ADDIS ABABA, Ethiopia -- President Donald Trump in a new letter to African leaders says he "deeply respects" the people of Africa and that Secretary of State Rex Tillerson will make an "extended visit" to the continent in March, his first in that role. The letter dated Thursday is addressed to African leaders as they gather for an African Union summit this weekend in Ethiopia's capital.
U.S. diplomats have scrambled for days to address shock and condemnation after Mr. Trump's reportedof African nations to a dirty toilet. Mr. Trump has said he didn't use such language, while others present say he did.
Many in Africa were taken aback by the comments after nearly a year of little attention to Africa by the Trump administration. Concerns have been widespread over proposed deep cuts to U.S. foreign aid and a shift from humanitarian assistance to counterterrorism.
On Friday, Mr. Trump met with Rwanda's president and new African Union chair Paul Kagame at the World Economic Forum, calling Kagame a "friend."
The 55-nation continental body's summit is expected to respond to Mr. Trump's vulgar remark. An AU spokeswoman has said the organization was "frankly alarmed" by the comments, and a number of African nations have spoken out or summoned U.S. diplomats to explain.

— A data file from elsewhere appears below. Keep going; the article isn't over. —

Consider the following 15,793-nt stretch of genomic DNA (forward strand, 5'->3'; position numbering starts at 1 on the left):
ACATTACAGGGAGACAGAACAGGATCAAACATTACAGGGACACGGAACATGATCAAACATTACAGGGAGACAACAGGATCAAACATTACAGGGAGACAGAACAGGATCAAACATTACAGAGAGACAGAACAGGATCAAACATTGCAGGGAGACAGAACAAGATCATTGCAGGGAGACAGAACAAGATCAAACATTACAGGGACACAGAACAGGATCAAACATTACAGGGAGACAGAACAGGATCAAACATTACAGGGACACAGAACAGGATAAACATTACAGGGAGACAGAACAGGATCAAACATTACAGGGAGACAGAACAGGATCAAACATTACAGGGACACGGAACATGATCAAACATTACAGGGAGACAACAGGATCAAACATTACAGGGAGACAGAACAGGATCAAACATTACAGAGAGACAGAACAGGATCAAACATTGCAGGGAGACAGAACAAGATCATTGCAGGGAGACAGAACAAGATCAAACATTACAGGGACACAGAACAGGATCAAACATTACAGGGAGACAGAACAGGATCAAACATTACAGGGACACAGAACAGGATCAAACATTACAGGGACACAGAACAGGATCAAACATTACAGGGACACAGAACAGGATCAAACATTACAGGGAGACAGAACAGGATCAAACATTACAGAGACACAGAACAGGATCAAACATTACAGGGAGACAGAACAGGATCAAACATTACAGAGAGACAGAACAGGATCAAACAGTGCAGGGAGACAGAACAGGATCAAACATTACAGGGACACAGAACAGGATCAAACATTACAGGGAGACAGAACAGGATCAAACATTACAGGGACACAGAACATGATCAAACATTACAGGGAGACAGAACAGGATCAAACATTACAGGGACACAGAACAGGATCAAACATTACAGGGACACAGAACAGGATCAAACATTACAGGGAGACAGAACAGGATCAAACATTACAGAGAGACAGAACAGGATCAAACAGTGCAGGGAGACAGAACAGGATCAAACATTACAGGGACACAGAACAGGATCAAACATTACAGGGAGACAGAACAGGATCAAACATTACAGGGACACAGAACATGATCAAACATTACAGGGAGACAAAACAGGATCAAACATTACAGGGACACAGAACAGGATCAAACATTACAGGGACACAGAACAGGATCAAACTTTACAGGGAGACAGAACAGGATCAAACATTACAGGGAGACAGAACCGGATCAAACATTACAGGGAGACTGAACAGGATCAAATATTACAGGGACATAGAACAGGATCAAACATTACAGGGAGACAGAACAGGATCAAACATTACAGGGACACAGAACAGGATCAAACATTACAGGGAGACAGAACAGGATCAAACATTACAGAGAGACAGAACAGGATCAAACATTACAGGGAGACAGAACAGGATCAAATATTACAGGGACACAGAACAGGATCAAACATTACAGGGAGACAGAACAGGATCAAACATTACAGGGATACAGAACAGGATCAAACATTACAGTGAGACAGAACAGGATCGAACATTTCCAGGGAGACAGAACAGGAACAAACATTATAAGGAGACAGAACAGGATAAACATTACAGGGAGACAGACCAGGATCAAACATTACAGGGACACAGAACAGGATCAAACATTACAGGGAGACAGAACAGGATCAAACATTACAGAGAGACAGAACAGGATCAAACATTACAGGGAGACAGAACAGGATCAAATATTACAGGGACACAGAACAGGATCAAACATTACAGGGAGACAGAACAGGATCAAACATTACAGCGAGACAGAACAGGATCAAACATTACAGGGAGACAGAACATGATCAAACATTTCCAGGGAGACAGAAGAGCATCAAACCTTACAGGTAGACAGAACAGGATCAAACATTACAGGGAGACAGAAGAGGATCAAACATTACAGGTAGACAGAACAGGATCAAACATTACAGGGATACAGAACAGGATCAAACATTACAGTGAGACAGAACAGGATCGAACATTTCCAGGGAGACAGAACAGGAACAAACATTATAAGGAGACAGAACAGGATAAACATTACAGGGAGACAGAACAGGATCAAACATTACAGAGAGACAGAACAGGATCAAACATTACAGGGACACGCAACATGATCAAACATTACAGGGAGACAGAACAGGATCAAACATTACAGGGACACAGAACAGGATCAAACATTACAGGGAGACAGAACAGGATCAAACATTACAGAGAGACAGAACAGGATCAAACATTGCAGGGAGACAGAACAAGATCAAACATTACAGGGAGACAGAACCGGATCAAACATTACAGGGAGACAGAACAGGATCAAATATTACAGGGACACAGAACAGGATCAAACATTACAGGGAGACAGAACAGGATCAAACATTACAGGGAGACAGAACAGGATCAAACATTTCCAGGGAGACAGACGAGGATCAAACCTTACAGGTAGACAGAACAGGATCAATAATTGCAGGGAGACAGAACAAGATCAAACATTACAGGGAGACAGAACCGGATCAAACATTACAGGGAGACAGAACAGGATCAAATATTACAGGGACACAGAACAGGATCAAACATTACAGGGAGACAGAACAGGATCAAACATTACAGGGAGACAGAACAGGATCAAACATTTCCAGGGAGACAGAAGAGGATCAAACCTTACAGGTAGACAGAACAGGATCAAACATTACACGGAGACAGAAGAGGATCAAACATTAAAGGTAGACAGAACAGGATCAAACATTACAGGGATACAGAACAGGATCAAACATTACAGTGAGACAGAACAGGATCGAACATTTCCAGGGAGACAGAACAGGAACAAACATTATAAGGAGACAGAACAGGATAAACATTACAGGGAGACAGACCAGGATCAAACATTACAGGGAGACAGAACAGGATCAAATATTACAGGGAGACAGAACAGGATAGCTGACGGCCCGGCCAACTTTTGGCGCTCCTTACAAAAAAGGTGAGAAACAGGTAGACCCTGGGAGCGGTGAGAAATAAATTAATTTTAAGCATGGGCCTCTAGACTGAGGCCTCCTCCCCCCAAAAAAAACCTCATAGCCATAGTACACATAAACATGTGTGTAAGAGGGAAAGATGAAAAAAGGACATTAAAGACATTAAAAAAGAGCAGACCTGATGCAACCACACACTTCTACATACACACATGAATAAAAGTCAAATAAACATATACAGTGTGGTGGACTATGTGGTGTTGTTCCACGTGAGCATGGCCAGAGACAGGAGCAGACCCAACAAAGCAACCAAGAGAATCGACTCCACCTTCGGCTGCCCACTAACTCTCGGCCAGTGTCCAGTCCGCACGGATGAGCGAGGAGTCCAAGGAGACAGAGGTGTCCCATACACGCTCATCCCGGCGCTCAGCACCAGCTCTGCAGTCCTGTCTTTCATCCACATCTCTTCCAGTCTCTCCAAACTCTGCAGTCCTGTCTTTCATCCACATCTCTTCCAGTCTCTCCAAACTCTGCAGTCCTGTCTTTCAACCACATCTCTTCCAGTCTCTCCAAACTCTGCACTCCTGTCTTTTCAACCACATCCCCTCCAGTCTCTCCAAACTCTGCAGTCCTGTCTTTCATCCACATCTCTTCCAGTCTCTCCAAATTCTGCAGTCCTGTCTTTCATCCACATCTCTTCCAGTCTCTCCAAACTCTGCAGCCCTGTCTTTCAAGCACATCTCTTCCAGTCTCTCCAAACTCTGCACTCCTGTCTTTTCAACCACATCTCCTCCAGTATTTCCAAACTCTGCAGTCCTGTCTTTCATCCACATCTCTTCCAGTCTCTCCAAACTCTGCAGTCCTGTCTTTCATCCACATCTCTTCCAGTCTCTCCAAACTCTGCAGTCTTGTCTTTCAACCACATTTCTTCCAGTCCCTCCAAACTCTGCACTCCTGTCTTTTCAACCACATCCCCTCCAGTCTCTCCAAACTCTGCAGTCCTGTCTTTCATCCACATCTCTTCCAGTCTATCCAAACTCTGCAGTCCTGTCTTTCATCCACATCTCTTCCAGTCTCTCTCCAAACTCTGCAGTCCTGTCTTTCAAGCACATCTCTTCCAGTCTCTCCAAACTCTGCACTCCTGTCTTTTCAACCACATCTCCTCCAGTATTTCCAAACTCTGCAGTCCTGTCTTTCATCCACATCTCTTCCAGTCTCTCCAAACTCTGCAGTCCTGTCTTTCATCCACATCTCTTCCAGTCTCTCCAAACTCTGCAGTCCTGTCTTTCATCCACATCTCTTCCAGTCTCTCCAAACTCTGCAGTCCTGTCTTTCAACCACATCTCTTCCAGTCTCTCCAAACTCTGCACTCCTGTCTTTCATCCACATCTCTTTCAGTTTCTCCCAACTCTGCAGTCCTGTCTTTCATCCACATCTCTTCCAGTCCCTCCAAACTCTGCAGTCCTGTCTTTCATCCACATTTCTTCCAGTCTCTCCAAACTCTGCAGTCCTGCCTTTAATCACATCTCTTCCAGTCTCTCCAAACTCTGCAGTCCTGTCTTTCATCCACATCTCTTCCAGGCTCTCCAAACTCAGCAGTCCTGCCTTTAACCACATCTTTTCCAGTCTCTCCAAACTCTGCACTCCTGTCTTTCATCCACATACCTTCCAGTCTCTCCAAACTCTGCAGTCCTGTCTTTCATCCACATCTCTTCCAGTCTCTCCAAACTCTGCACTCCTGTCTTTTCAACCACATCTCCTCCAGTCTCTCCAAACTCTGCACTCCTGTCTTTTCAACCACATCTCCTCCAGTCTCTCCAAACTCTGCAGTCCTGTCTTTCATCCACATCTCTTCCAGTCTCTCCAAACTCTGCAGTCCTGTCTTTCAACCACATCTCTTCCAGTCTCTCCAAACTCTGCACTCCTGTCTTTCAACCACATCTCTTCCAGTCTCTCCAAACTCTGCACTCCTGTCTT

Mr. Trump's letter, seen by The Associated Press and confirmed by two U.S. officials, says the U.S. "profoundly respects" the partnerships and values shared by the U.S. and Africans and that the president's commitment to strong relationships with African nations is "firm."
The letter offers Mr. Trump's "deepest compliments" to the African leaders as they gather. It notes that U.S. soldiers are "fighting side by side" against extremism on the continent and that the U.S. is working to increase "free, fair and reciprocal trade" with African countries and partnering to "safeguard legal immigration."
The letter gives no details on Tillerson's upcoming visit.
In Davos on Friday,in an address to the World Economic Forum, capping off a two-day visit to the annual gathering.
"The world is witnessing the resurgence of a strong and prosperous America ... There has never been a better time to hire, to build, to invest and to grow in the United States," he said, according to excerpts. "America is open for business and we are competitive once again."
He said that he will always put America first, but that "America First does not mean America alone." The president touted the U.S. economy and said that all countries should contribute "their fair share" when it comes to common security. The president also highlighted the U.S. immigration system, which he said is "stuck in the past."